Blues Beat Bruce Springsteen and the E Street Band, The Blues Had A Baby. 1/3/13.
Photo Page 3/15/13
Blues Beat 3/15/13

John Sinclair 2004 Interview: published on John Sinclair’s website.

Wittenburg Door Interviews:
Issue #167 – November/December 1999: Wavy Gravy – Hippie Commune leader and Woodstock MC.
Issue #171 – July/August 2000: Jefferson Airplane & Hot Tuna
Jorma Kaukonen
Jack Casady
Issue #175 – March/April 2001: Mickey Hart – Grateful Dead
Issue #177 – September/Octover 2001: Rev Fred Phelps – God Hates Fags
Issue #182 – July/August 2002: Tory Bezazian – Former Scientology minister
Issue #184 – November/December 2002 –
Jethro Tull – Ian Anderson
Peter Max – Pop Visual Artist
Issue #186 – March/April 2003: Orson Scott Card – New York Times Bestselling list author.
Issue #187 – May/June 2003: Clarence Fountain – Blind Boys of Alabama, legendary gospel artists.
Issue #192 – March/April 2004: Kimberly Winston – Journalist and author of book on Faith Healers.
Issue #198 – March/April 2005: Robert Darden author of 30 books including People Get Ready: A New History of Black Gospel Music.
Issue #206 – July/August 2006: Terry Mattingly – author of Pop Goes Religion about how pop culture can communicate the gospel.
Issue #210 – March/April 2007: Bruce Cockburn – Canadian political and spiritual folk rock star.

Interviews on Website(This One Actually Works):

The Dog – Bounty Hunter
Bo Diddley – Rock Star

Ron Hall and Denver Moore – Christian co-authors
Inerviews in online archive:
Dennis McNally – Grateful Dead publicist and biographer
Andrae Crouch – Gospel Music Star
Jars of Clay member, Charlie Lowell – Alternative Christian rock star
Dee Dee Warren – Founder of Theology Web, online theology site.
Randy Stonehill – Pioneer Jesus rock star.
Russell Rathbun – Christian author
Emilio Castillo – Founder and lead or Tower of Power, San Francisco rock group from 1960’s.
Itemized publications:
Blues Revue: Photos of Kenny Wayne Shepherd and Jerry Portney, 1997 &1999.
Broken Arrow: Five front covers and four back covers, along with 33 inside photos and three articles 1997-2013.
Capitol City Entertainer: Article and photos on B. B. King and rock & roll, 1997.
The Daily Barometer: Three Alanis Morissette Photos, 1995.
Duprees Diamond News, Photos and articles, 1995-1999
GIG: Two photos in two issues, 1997-1999.
Guitar Player: Two photos in two issues1998-2001.
LIVE (Ticketmaster’s monthly magazine): Multiple assignments and published photographs.
Oregon Bluebook: Two photos in 1991
Peterson’s Photographic: Ten photos and an article in 1999.
The Seattle Rocket: 1997, Photos of Steve Albini and Shellac.
The Statesman Journal Daily Newspaper. Front page photos articles to inside photos and articles from 1995-2008.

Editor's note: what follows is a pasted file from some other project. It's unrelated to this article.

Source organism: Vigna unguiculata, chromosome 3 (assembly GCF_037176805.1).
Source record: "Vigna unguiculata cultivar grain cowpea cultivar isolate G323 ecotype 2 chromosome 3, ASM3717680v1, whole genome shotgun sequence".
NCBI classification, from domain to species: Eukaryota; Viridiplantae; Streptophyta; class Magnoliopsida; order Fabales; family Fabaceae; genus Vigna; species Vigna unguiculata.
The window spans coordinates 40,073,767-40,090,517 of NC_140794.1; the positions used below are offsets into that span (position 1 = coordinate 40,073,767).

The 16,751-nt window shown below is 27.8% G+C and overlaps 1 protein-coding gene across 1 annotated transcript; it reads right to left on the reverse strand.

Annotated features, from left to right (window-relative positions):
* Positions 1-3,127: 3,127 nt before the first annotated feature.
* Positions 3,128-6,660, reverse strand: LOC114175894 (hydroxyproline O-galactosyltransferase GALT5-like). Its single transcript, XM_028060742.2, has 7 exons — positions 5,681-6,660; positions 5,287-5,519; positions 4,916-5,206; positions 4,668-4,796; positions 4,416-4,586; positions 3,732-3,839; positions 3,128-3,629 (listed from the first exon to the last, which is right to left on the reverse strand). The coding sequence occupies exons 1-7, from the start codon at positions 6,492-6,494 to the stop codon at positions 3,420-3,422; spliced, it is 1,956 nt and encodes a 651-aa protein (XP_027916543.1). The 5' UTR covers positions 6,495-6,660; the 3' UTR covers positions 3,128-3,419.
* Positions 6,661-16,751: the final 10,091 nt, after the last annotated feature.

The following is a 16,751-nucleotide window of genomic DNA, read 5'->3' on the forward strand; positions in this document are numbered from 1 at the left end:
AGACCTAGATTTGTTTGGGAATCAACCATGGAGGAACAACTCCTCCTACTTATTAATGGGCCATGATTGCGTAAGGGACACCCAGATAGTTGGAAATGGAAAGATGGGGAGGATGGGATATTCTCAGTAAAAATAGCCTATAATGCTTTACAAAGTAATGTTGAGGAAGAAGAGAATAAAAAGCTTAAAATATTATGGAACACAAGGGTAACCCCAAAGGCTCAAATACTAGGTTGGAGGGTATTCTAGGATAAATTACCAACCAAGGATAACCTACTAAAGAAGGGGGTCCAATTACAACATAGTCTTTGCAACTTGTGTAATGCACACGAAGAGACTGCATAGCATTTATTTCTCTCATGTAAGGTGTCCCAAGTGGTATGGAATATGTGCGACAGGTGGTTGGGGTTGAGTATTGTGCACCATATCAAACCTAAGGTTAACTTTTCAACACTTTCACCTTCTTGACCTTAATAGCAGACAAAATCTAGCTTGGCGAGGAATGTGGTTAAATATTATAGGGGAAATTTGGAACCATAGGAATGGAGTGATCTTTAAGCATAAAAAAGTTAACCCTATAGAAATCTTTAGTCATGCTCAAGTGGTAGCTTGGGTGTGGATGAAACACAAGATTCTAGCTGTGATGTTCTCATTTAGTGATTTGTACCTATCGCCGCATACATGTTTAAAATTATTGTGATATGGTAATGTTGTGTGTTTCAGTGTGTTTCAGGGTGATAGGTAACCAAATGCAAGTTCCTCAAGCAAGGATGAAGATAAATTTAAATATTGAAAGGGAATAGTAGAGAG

Studio Photographer & Design, photo 1999.
More Ezines:
Taxi Guru 23 March 2014 β€œCabbie With A Camera, (with 11 photographs) (Accessed 21 April 2014).
Taxi Fare Finder, 5 December 2013. The Transcendent Taxi Ride: A Trip With A Spiritual Cabbie. (with 4 photographs) (Accessed 21 April 2014). 6 May 2014 Johnny Clegg Brings Down The House In Portland, Oregon, by: Becky Garrison. (Provided 20 photographs for slide show), (Accessed 14 May 2014).
Taxi Fare Finder, The Night Before Christmas, by: Bob Gersztyn, 16 December 2014. (accessed 25 December 2014).

1. “Encyclopedia of American Gospel Music,” Editor William McNeil. Published by Routledge from the Taylor & Francis Group in 2005. Twenty-four of my articles 1,000 word articles were used, covering the history of gospel and CCM.
2. “Encyclopedia of Contemporary Christian Music: Pop, Rock, and Worship,” Edited by Don Cusic. Two of my 5,000 word essays were used for the subjects of “Festivals” and “Jesus Music.” Published by: Greenwood Press: an imprint of ABC-CLIO, LLC, 2010.
3. “Jesus Rocks The World: The Definitive History of Contemporary Christian music, vol. 1&2, by: Bob Gersztyn. Published by: Praeger: An Imprint of ABC-CLIO,LLC, 2012.

A Month after army dischargepencil

Jesus Rocks The World Seminar

22 Oct

Jesus Rocks The World Seminar Flyer

Communist Rock & Roll

20 Oct

Communist Rock & Roll

By Bob Gersztyn

7 Things121
About six months ago, my wife bought me a book at Dollar Tree, the discount product store where everything only cost’s a dollar, which reminded me of the Five and Ten Cent stores of my childhood back in the 1950’s. The book was “7 Events That Made America, America” by Larry Schweikart, published in 2010 by Sentinal. Chapter subjects ranged from the formation of political parties to the government attempting to control our diet. They were all interesting and eye opening, but the most fascinating chapter to me was titled, “A Steel Guitar Rocks The Iron Curtain.”